Fortunately, Gwarina was located on a 33KV transmission line linking Niger State and the neighboring state of Kaduna. Since this high voltage line passes through very remote and unhabited areas, it is usually not load-shedded. Thus, residents of Gwarina community enjoy round-the-clock power supply. With this, women involved in rice processing were able to carry out their milling operations with very minimal overhead cost.
The Gains of Agricultural Industrialization in Gwarina
Because these women were able to add value to their commodities, especially rice, their market changed dramatically. They were no longer reliant on those traders for the sale of their products. In fact, it turns out that it was even residents of Niger State that were buying their products. Import substitution had seen rice traders distribute the rice milled in Gwarina rather than import rice from Kano as was the usual practice.
Even after the FADAMA program stopped directly intervening in the community, the productivity structure created kept up scaling the growth impact.
For instance, as women were recording higher profits in their businesses, they were able to procure better machinery to enhance the quality and quantity of their output, enabling them to compete with products imported from Asia. Also, they invested in establishing other milling factories and expanding employment opportunities for more and more people especially youths.
Also, as more and more cottage rice milling enterprises were sprining up, the demand for harvested rice increased. This not only almost totally eliminated post harvest losses in rice production, but increased the price of the commodity, yielding greater profits to rice farmers.
Farmers were thus encouraged to convert large farmlands that hitherto remained fallow into large rice plantation. So much jobs were created that even the young people who had emigrated the community for greener pastures were returning in numbers.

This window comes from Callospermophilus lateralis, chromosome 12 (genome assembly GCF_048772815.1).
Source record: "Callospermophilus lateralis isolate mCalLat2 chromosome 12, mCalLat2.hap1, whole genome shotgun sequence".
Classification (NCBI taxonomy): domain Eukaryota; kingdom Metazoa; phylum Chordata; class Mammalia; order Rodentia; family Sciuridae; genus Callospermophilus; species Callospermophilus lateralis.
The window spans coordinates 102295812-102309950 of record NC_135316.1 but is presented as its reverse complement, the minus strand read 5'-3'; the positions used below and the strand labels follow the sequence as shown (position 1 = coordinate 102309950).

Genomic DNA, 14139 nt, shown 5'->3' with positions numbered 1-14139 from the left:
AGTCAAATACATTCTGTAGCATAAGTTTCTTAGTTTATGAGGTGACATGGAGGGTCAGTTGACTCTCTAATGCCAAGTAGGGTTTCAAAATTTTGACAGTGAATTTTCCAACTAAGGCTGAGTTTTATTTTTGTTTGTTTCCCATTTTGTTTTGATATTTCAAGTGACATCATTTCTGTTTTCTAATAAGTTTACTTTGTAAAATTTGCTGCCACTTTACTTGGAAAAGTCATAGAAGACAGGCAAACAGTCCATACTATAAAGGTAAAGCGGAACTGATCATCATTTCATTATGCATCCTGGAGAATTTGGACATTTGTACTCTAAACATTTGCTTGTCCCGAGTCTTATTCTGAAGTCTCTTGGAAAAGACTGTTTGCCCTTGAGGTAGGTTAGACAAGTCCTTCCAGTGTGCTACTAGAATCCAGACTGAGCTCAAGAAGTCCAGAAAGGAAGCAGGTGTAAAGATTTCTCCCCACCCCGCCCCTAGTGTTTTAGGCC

Huge Social Impact is Created
The women entrepreneurs involved in the rice milling business have been able to generate so much wealth and by extension reasonable disposable income which they are investing in the education, nutrition and healthcare of their families. They have also pulled together resources to construct roads that link their factories, spread across the community, to markets within and outside the state.
Apart from establishing a school in the community, these women ensure that National Youth Service Corps members sent to the community to teach in the community schools are very well taken care of. In fact, I was one of the beneficiaries of this exceptional gesture. All through my service year, I alongside my colleagues had the very best of experience with our nutritional, logistics and financial needs met by communal contributions led by women entrepreneurs in Gwarina.
What’s also very interesting is the tremendous social change this agriculturally-based economic transformation has caused.
Before the intervention, women in Gwarina were practically considered as second class citizens. There was severe marginalization of the women folk in the community. In fact, when communal resources were shared, women weren’t considered as beneficiaries. For instance, widows, divorced or unmarried women were not entitled to any share of the communal earnings whether or not they participated during the cultivation.
It was so bad that women whose husbands traveled or were in one way or the other unable to receive the household’s share of the communal earnings had to wait until their husbands were better disposed to claim their entitlement or forget it altogether.